|The Top 13 Republicans You Won't Find at CPAC|
As conservative confabs go, CPAC is it.
The Conservative Political Action Conference happens every year at a big hotel in the Washington, D.C., area, and it's a conservative feast of many splendors: The GOP's creme de la creme deliver speeches in a cavernous ballroom, all manner of activist groups erect stalls all over the place (the John Birch Society has shown up in past years), and while conservative power players reconnoiter in the hallways, the Marriott generally teems with young, College-Republican types all hopped up on fiscal restraint and family values, hitting the bars and hitting on each other.
It's fun, sort of.
But the conference, which begins on Thursday, is mainly a debutante ball for upcoming presidential hopefuls and GOP stars. The headliners always make news; this year, Mitt Romney will deliver a speech, as will Rick Santorum, Marco Rubio, Virginia Attorney General Ken Cuccinelli, and Rand Paul. Others, like Sen. Ted Cruz, will participate in smaller events off the main stage.
This year, some notable names have been left off the list. There's only so much space, and organizers couldn't invite everyone.
"This year's CPAC is set to be the largest and most exciting yet. With over 250 speakers, 32 panels, and dozens of stand-alone speeches, we are offering a stellar lineup of conservative elected officials, opinion-makers, and activist," said Al Cardenas, Chairman of the American Conservative Union, which hosts CPAC. "With limited time it is impossible to invite everyone we would wish to the conference. This year we have invited leaders who are focused on furthering conservative ideals, and we even invited a select number of those with whom we disagree."
From 2016 hopefuls, to a high-profile tea-partier, to some big-name GOP governors, here's a list of who's not on the program. Some weren't invited, some had better things to do, but all will be notably absent.
The House speaker has been at the center of fiscal politics in D.C. for months, but that's not what will keep him from gathering with his fellow Republican elite.
Boehner was invited to CPAC, but according to a GOP source he has commitments in his district. The speaker's political group will hold an event for bloggers on Thursday, the first night of CPAC.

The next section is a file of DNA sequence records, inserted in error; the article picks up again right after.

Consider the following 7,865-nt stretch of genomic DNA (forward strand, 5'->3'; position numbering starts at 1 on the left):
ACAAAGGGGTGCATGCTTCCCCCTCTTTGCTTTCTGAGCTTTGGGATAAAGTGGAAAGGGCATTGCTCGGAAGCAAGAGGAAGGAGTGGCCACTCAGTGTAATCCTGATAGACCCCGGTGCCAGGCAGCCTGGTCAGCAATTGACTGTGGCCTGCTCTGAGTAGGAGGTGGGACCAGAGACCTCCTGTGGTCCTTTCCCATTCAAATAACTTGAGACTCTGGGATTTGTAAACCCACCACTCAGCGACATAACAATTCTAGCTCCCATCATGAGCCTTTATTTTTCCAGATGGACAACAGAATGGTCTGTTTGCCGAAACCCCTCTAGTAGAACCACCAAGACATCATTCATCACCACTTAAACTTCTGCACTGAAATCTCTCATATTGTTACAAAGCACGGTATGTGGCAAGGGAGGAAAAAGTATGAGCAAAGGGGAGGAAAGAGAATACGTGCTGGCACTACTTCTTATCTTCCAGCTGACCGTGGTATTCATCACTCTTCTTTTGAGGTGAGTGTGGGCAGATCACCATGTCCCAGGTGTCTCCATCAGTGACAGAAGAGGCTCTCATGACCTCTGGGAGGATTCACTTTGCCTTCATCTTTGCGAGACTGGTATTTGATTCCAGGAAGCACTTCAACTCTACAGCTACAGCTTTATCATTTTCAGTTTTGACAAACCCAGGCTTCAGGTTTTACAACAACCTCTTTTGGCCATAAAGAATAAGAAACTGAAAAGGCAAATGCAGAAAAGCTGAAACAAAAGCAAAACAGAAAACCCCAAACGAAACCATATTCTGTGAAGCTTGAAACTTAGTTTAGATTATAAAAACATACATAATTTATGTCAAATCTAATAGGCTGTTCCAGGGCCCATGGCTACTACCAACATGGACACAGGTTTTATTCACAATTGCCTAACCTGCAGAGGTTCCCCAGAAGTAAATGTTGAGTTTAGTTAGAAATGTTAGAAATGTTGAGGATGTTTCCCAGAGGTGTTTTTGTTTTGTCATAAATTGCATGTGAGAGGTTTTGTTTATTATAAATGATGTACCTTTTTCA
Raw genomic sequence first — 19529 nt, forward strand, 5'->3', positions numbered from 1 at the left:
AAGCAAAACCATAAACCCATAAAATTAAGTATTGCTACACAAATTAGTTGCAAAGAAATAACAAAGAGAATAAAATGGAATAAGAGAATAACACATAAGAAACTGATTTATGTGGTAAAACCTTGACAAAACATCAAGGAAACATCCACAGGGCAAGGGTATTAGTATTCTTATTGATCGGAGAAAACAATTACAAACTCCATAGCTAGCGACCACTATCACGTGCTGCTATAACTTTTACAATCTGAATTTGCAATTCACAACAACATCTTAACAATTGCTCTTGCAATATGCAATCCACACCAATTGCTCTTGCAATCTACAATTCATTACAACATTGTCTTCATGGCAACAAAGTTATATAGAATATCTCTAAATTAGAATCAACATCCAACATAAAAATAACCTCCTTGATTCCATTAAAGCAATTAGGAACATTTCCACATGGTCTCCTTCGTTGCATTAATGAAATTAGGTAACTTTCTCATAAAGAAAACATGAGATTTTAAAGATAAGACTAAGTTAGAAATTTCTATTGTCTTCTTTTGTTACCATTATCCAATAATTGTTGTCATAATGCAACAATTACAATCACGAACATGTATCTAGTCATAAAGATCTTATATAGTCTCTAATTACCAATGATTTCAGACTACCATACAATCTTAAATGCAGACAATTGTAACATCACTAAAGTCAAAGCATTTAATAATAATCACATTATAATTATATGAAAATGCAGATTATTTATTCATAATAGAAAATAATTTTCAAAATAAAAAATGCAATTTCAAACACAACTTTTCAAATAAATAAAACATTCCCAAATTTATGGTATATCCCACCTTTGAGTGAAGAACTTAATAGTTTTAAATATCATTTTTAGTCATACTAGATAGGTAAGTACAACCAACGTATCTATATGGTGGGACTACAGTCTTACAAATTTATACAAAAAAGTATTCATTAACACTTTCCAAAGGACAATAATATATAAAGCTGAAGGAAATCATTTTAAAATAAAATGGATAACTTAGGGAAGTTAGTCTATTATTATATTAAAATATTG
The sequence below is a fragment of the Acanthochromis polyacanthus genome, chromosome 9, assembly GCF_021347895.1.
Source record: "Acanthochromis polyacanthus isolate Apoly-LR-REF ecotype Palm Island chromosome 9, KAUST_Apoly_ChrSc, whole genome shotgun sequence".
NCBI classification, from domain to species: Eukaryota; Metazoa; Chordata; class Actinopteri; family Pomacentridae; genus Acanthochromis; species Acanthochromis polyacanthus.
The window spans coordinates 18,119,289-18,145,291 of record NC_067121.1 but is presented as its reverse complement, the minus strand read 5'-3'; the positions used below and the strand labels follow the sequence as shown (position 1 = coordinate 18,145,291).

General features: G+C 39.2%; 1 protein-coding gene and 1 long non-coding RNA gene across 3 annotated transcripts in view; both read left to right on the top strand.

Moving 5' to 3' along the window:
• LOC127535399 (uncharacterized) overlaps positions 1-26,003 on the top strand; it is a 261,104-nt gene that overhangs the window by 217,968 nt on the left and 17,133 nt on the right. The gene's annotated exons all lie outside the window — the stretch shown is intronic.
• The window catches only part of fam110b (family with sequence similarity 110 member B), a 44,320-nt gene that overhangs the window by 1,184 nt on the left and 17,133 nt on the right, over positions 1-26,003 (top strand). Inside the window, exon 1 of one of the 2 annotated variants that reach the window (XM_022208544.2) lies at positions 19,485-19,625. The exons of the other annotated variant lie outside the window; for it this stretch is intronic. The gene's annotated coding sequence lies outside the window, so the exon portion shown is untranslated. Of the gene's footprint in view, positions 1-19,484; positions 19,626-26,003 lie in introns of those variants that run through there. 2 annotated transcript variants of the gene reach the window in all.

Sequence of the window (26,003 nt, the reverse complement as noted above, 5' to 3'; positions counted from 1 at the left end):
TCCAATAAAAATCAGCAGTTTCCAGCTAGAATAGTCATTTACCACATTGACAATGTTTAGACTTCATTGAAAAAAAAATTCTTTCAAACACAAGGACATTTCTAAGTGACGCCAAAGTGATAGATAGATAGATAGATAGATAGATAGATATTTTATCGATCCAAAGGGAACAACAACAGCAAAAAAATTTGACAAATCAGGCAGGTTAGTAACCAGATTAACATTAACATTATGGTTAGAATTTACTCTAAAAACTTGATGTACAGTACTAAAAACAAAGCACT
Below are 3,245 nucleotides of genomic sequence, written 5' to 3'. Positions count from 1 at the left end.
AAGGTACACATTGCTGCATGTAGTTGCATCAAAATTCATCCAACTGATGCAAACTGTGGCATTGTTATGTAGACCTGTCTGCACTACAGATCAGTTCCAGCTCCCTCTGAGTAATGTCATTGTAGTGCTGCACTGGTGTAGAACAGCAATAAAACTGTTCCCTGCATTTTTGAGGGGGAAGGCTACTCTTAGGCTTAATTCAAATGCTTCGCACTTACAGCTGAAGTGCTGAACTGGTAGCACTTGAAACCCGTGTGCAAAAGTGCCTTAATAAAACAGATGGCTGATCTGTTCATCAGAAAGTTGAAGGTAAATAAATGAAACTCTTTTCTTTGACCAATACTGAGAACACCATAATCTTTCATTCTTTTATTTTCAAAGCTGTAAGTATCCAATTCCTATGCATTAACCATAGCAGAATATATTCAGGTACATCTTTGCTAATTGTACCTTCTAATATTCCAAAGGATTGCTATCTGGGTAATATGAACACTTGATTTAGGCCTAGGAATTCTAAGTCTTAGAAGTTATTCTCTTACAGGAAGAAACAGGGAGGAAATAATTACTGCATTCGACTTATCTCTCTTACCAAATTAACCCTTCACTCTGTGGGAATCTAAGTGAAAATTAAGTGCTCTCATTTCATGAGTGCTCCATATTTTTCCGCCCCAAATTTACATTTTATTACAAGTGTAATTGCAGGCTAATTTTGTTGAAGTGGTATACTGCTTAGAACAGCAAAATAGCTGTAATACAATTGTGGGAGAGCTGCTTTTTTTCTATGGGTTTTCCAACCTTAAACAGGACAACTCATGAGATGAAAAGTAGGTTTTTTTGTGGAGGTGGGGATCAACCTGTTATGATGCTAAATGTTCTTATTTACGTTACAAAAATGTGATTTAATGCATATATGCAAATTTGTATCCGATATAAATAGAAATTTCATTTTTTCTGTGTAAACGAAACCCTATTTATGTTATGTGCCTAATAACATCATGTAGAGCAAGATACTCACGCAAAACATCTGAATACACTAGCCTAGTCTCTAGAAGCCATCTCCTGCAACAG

The former pizza CEO stirred up the Republican presidential campaign and gained notoriety as a tea-party favorite, leading the GOP's primary for a brief moment.
Since then, he's been posting links to CainTV on Facebook.
CPAC made no public invitation for Cain to appear.
Another also-ran in the 2012 presidential race, former Utah Gov. Jon Huntsman didn't get an invitation to CPAC, either.
Which is fitting, given his recent endorsement of gay marriage. CPAC has received a wave of criticism after excluding the gay Republican group GOProud.
The former Minnesota governor not only ran for president last time around, dropping out before things really got interesting, he made Mitt Romney's short list for the vice presidential nomination, along with Ohio Sen. Rob Portman and Paul Ryan, the VP nominee.
Alas, that wasn't enough to earn Pawlenty an invitation to speak. CPAC never announced asking Pawlenty to come.
Pawlenty will be in the Washington area this week, attending The Atlantic's Economy Summit in downtown D.C., where National Journal's Ron Fournier will interview him about fiscal politics "in the age of political bankruptcy."
Not everyone in the conservative movement likes Ron Paul, but he's been a star at CPAC.
Perhaps America's most famous libertarian, Paul won CPAC's presidential straw poll in 2011, to the surprise of many. His tea-partying son, Sen. Rand Paul, will deliver a speech at CPAC this year.
The former Texas congressman was invited to attend this year's conference, but CPAC confirmed that he won't be there.
The New Jersey governor might become the Republican Party's next presidential nominee.
But CPAC reportedly didn't invite him, and that's caused some controversy.
Citing Christie's decision to expand New Jersey's Medicaid program under President Obama's new health law, and his support for a Hurricane Sandy aid package that was not offset by other spending cuts, ACU's Al Cardenas criticized Christie (a past attendee) as not being conservative enough for CPAC.